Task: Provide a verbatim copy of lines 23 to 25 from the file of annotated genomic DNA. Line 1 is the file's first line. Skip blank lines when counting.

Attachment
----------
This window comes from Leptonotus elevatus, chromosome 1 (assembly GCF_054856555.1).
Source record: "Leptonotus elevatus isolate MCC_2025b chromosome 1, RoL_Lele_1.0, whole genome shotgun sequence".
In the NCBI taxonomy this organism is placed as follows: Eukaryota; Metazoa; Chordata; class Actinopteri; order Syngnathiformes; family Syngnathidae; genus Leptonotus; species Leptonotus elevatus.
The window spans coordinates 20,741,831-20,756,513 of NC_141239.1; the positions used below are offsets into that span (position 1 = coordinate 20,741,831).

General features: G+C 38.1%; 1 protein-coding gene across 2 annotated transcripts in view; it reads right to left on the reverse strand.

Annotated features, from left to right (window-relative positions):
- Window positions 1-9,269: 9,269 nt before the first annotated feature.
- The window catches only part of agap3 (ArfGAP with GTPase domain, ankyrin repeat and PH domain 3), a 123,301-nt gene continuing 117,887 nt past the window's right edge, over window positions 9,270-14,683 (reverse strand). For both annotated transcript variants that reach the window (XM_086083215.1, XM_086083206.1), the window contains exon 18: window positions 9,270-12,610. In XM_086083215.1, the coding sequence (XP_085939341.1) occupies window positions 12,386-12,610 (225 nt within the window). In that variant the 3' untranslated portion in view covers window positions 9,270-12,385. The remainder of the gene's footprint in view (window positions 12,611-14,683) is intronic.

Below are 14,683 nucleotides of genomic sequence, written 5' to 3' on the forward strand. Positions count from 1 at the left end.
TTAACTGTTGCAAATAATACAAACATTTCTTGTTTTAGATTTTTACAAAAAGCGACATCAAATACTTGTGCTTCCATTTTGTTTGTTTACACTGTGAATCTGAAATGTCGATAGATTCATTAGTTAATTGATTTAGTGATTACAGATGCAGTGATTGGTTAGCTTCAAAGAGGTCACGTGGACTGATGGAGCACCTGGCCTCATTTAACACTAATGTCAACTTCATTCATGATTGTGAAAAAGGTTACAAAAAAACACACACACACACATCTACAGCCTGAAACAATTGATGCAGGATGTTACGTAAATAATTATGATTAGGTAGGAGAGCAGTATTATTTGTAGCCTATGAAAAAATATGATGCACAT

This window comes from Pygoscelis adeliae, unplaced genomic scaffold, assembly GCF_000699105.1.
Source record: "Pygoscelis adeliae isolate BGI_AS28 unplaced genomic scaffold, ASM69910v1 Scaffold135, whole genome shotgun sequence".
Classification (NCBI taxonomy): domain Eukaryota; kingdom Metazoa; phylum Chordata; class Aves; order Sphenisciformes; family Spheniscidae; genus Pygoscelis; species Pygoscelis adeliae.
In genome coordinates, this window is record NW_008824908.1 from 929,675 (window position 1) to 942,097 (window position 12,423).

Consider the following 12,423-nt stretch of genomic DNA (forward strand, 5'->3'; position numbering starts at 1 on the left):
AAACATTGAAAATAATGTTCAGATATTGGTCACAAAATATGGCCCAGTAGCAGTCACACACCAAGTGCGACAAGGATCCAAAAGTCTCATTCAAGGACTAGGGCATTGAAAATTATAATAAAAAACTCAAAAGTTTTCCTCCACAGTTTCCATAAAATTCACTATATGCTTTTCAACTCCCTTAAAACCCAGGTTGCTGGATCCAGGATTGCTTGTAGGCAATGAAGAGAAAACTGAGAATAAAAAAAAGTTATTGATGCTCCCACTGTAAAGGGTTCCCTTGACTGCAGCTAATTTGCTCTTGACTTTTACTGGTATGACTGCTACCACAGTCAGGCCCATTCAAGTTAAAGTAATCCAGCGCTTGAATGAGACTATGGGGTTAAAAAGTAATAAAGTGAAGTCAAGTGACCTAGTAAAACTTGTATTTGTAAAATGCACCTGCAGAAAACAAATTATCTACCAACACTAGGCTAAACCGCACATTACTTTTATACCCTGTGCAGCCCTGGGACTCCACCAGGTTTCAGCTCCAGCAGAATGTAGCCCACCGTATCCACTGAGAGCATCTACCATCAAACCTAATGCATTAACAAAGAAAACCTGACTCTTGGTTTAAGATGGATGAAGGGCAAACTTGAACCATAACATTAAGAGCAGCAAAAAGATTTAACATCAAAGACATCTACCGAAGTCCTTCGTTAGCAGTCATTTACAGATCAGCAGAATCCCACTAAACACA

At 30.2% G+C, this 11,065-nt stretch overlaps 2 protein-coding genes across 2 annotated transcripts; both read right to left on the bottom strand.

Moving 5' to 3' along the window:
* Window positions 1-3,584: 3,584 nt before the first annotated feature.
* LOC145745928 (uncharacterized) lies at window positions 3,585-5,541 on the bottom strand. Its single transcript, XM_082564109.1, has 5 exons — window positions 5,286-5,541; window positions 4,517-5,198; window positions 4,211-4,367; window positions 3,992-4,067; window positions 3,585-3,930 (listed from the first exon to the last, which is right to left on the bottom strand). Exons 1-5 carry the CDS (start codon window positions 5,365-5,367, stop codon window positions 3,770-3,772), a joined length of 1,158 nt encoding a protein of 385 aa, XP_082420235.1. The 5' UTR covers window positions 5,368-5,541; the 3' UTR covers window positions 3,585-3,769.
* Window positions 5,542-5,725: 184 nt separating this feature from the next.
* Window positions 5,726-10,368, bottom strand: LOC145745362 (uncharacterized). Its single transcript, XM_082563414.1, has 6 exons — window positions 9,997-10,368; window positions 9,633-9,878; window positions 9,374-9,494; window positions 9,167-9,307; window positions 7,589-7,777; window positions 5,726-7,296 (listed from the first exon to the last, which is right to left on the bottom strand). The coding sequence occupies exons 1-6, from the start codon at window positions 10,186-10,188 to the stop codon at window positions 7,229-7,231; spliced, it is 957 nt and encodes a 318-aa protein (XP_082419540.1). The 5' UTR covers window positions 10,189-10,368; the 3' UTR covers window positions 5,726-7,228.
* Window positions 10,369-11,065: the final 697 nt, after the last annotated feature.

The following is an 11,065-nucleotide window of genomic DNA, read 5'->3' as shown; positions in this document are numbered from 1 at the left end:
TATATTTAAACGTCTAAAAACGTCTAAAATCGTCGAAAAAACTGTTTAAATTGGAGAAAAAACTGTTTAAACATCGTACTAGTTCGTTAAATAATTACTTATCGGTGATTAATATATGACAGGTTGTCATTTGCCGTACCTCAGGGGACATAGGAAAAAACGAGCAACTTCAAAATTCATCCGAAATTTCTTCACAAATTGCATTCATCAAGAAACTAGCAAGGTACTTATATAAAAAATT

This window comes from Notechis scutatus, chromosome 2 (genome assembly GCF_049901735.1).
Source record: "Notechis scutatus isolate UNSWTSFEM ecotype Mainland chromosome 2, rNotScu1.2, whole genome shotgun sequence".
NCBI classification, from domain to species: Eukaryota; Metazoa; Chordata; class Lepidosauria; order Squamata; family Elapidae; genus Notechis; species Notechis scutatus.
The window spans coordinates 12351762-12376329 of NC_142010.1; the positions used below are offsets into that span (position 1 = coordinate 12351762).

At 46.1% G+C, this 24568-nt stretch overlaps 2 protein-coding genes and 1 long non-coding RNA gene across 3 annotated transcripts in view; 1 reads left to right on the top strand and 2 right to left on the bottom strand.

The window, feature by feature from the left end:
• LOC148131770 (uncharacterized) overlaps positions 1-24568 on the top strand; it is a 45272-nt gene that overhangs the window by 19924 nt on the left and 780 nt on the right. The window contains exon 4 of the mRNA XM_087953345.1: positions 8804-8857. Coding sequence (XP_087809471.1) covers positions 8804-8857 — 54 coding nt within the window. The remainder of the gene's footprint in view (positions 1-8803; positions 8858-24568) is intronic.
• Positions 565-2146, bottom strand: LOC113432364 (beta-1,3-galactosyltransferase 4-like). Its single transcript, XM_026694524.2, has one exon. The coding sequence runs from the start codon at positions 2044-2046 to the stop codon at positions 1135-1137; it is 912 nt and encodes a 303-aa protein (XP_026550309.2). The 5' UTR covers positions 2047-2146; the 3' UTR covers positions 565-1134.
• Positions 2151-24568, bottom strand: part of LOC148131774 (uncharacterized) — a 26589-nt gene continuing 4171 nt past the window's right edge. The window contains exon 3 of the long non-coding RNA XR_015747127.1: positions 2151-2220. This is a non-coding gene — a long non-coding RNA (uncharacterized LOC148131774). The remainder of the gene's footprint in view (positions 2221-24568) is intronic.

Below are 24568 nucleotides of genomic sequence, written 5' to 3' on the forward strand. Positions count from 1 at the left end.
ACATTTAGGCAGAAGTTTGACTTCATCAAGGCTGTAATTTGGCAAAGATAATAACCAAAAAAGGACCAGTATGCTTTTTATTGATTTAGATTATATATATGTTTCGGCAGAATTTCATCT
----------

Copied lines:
* Window positions 10,369-11,065: the final 697 nt, after the last annotated feature.

The following is an 11,065-nucleotide window of genomic DNA, read 5'->3' as shown; positions in this document are numbered from 1 at the left end:
TATATTTAAACGTCTAAAAACGTCTAAAATCGTCGAAAAAACTGTTTAAATTGGAGAAAAAACTGTTTAAACATCGTACTAGTTCGTTAAATAATTACTTATCGGTGATTAATATATGACAGGTTGTCATTTGCCGTACCTCAGGGGACATAGGAAAAAACGAGCAACTTCAAAATTCATCCGAAATTTCTTCACAAATTGCATTCATCAAGAAACTAGCAAGGTACTTATATAAAAAATT